As a fourth-degree black belt in Brazilian jiujitsu, Dave Ogden always has been a passionate martial artist.
It’s fitting, then, that the Windermere police chief also plays an integral part in establishing a free Brazilian jiujitsu program for children in east Winter Garden.
The newly launched program has a home at the West Orange Dream Center, which is sponsored by Family Church. At the church’s east Winter Garden campus, Dr. Charles Cooper serves as the pastor. He also spearheads many of the Dream Center’s programs.
Ogden and Cooper met through the IronMen of God ministry. While talking with Cooper one day, Ogden and others asked what he needed at the Dream Center.
“He said, ‘I need mentors. I need men who are willing to come into the community who bring some expertise to come alongside some of these young guys,’” Ogden said. “He said, ‘I need Christian men to come in here who are willing to be mentors, willing to be leaders and are willing just to kind of share some of their specialties with the kids and with the young men in the community to get them on the right track.’”
Ogden and other volunteers partnered with his old martial-arts school, Gracie Barra Clermont, to bring the program to life. Together, all involved have raised several thousand dollars to fund the program and required equipment, such as gis.
“Brazilian jiujitsu is probably the most premier martial art now in the world,” Ogden said. “With the advent of UFC coming through, everyone wants to be part of the Brazilian jiujitsu grappling phase. Everybody engages in this, and it’s really good for kids. It does all the traditional things of martial arts. It promotes health and wellness, character building and development, and all those kinds of things. But the nice thing for me, as well, is that it really does it from a Christian perspective.”
Ogden and the team teach children all the fundamentals of jiujitsu and how to defend themselves using it. That consists mainly of body mechanics and understanding of positioning and leverage. There are some parts of the sport that require learning to strike and kick, but the main emphasis is on self defense and overcoming your opponent using leverage and skill.
In the last 10 to 15 minutes of class, Ogden shares a message on characteristics such as integrity and character using biblical stories and a Christian perspective.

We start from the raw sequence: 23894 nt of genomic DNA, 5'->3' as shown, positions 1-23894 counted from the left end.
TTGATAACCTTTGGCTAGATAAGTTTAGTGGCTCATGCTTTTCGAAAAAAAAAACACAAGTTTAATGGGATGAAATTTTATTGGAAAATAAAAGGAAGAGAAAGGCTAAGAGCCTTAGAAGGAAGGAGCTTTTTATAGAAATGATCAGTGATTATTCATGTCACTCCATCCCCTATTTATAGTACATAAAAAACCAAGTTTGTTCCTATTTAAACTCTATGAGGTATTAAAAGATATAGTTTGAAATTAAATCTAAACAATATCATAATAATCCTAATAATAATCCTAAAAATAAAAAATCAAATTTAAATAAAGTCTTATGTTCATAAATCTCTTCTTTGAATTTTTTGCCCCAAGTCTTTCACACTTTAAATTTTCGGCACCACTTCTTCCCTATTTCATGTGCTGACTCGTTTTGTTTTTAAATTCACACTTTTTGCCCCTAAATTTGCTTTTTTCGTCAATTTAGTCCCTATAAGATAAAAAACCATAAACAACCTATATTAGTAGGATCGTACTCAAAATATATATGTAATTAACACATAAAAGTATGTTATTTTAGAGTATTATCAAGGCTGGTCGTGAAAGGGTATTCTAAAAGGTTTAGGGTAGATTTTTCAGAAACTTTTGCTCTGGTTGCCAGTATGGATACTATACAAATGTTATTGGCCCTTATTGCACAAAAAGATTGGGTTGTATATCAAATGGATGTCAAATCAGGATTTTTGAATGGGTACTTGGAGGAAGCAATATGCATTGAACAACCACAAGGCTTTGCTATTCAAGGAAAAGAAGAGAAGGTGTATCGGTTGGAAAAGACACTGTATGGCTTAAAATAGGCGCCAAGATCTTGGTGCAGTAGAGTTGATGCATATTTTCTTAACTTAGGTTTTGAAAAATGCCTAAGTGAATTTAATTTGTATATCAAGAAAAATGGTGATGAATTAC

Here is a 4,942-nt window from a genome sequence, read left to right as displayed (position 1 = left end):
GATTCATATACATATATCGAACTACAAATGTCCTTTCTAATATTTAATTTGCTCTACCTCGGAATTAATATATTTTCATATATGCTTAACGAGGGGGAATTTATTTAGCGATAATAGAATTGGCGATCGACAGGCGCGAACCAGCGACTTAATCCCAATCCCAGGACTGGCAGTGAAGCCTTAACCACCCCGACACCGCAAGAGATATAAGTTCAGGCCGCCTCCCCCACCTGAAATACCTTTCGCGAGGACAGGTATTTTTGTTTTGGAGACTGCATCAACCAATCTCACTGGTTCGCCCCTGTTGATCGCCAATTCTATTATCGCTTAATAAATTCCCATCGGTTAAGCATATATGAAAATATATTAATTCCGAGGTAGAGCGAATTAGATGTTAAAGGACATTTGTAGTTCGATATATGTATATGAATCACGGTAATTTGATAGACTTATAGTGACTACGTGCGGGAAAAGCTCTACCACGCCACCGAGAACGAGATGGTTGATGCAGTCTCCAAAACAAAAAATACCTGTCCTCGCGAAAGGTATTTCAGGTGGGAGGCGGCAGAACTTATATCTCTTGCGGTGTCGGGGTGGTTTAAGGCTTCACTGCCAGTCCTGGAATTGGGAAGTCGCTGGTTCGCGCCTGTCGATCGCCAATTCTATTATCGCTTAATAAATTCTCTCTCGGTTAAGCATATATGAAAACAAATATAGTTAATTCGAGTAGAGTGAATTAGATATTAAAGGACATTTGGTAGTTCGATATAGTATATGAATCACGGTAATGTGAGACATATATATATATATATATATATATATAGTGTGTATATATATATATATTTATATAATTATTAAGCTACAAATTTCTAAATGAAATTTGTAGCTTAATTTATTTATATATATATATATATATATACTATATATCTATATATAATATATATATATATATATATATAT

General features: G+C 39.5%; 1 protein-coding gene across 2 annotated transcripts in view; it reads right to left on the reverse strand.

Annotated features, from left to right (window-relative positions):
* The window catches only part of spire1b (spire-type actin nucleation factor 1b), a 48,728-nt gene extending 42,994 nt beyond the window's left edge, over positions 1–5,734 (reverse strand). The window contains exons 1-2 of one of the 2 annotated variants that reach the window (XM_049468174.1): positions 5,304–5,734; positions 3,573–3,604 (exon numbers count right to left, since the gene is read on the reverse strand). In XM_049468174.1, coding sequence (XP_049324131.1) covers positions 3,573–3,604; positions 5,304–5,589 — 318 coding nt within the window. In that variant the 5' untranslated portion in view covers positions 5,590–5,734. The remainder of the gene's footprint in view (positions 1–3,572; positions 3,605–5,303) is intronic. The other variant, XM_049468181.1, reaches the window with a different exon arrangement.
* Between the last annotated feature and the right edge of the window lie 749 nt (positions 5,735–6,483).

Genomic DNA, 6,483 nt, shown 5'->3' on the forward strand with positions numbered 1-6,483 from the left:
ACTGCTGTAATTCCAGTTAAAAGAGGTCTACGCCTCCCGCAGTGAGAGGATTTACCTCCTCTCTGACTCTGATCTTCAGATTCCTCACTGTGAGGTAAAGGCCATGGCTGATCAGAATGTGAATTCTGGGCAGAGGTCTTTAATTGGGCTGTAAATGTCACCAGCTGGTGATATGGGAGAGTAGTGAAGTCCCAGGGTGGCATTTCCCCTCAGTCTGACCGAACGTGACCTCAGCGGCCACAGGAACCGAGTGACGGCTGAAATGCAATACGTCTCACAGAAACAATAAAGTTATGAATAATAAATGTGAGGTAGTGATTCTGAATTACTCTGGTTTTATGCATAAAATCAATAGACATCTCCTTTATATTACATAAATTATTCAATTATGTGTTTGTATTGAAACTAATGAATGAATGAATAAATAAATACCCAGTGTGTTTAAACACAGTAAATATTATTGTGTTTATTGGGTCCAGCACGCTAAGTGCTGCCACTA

The program had a soft launch in October, and, currently, the class takes place one Saturday each month. Ogden hopes to increase that to weekly classes.
“We’re still molding what the program is going to look like,” he said. “One of the things we talk about to the kids, as well, is … it’s about hard work and struggles and difficulties. Jiujitsu and grappling especially — there’s no tougher spot than wrestling and grappling and things of that nature. You will not work harder, get more exhausted, feel more pain or learn more about determination and heart than in those kind of sports, bar none.
“What that is is a reflection of how life really is sometimes,” he said. “There’s so many great life skills we get to teach them. We’re really blessed to be able to do it because we enjoy it.”
The overall goal is to make a difference in the children’s lives through teaching life skills and hard lessons while simultaneously being there to mentor them and participate in a sport they love. So far, about a dozen children participate in the class, Ogden said, and he would like it to evolve into a competitive program for them.
“These kids love it,” he said. “We sit down in there, and they’re attentive, they appreciate what we’re doing, they’ve got a smile on their face. … It’s about jiujitsu, and we do believe jiujitsu can bring a lot of great balance and empowerment to their lives, no doubt about it.
“It brings in everything I’m really passionate about,” he said. “I really get an opportunity to leverage the things that I have a passion for — being a believer, being a martial artist and helping out the community. There’s nothing better that you can do than pull those three things together and make a difference in somebody’s life.”